Lawson Unveils Software for Running Internal Clouds
April 27, 2010 Alex Woodie
Lawson Software yesterday unveiled Internal Cloud Services, a collection of software designed to allow customers to more efficiently run and manage their Lawson products on their own X64- and VMware-based clouds. The software, which ships next month, uses the same cloud management console that Lawson unveiled last month with its Amazon-based External Cloud Services offering, and will eventually work with the vendor’s full line of ERP products.
One of the key benefits of cloud computing is the capability to quickly provision a server with all the operating systems, middleware, and application software that is needed. Hypervisors like VMware’s ESX Server or IBM‘s PowerVM are typically used to size the virtual environments, enabling customers to easily scale the infrastructure up to meet peak demand, and scale it back down or eliminate the virtual environment entirely when it’s not needed.
This is one of the key benefits that Lawson is touting with the upcoming availability of External Cloud Services. With yesterday’s announcement of Internal Cloud Services, which Lawson made at its annual CUE user conference which is being held in San Antonio, Texas, Lawson is offering customers the same types of quick-ramp-up and ramp-down elasticity, but for an on-premise data center as opposed to a cloud provider like Amazon.
There are three main components of Lawson’s Internal Cloud Services offering, including the Cloud Console, the Virtual Appliances, and the Lawson Grid. The only Lawson products to be supported at first are Enterprise Search and Smart Office. Customers must have a storage area network (SAN) in their data center to utilize Internal Cloud services.
The Cloud Console is the management tool that Lawson customers will use to configure, size, and control the two supported Lawson products. This is the same software that Lawson uses with its External Cloud Services. Lawson Appliances are virtual Linux servers that run underneath the VMware ESX Server hypervisor (which is not provided by Lawson in this offering). The Lawson Grid is a lightweight distributed runtime architecture that supports the rapid provisioning and de-provisioning of Lawson Appliances running as Java Virtual Machines (JVMs).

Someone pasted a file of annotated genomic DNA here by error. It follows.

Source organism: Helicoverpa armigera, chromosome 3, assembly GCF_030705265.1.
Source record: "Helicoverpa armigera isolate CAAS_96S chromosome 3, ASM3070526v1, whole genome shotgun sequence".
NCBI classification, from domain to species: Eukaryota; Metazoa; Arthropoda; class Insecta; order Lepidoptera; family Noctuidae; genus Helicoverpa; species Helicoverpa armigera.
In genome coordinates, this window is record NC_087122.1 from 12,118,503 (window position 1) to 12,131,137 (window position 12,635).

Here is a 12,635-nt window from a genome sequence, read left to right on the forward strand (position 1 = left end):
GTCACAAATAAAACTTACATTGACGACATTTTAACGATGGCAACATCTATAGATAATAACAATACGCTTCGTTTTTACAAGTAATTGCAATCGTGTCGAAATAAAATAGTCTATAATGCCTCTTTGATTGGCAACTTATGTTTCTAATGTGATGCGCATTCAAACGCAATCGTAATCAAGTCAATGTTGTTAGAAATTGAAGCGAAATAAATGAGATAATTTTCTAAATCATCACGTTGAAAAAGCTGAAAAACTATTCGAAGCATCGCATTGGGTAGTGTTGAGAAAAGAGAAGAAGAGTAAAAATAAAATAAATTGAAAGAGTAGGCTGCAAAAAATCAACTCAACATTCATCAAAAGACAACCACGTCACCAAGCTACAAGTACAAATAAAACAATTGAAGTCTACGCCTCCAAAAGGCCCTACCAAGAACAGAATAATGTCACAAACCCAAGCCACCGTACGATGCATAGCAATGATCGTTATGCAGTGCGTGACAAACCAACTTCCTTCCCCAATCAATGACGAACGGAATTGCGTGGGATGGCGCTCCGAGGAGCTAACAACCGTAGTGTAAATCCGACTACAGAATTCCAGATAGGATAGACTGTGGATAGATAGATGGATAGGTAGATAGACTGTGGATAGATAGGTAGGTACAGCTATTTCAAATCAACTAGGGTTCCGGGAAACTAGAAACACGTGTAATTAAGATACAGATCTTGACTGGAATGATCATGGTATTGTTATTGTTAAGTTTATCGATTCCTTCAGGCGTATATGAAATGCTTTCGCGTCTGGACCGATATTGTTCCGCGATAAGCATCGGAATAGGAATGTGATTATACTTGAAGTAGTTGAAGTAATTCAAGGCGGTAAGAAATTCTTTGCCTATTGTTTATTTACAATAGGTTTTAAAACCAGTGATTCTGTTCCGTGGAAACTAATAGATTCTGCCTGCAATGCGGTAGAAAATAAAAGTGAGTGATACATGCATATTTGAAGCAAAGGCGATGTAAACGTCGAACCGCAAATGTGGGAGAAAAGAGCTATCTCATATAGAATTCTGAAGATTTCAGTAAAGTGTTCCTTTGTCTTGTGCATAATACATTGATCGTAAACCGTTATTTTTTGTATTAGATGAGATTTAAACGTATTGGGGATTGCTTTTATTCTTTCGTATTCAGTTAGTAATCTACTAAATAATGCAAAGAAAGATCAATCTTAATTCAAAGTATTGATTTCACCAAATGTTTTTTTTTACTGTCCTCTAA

The biggest benefit to customers is the speed of provisioning new servers to run Lawson software, says Jean-Marc DeBaud, chief platform officer for Lawson.
“One of the key challenges of today is if a customer would like to install a copy of our software–whether they’re running on bare metal or in [virtual] containers–they have to do it by hand,” DeBaud says in an interview with IT Jungle. “It can take them days or weeks if they want to install our full suite.” And customers who don’t want to enable all the features must spend even more time.
“With the virtual appliance approach, everything is contained into this file,” DeBaud continues. “It allows you to point, click, and say ‘Please install Enterprise Search and the Cloud Console,’ and it goes through all the steps to load the virtual appliance on top of the ESX hypervisor. And within a very little amount of time, they’re up and running. There is an order of magnitude improvement in their ability to stand up those components today, and in the future our full suite.”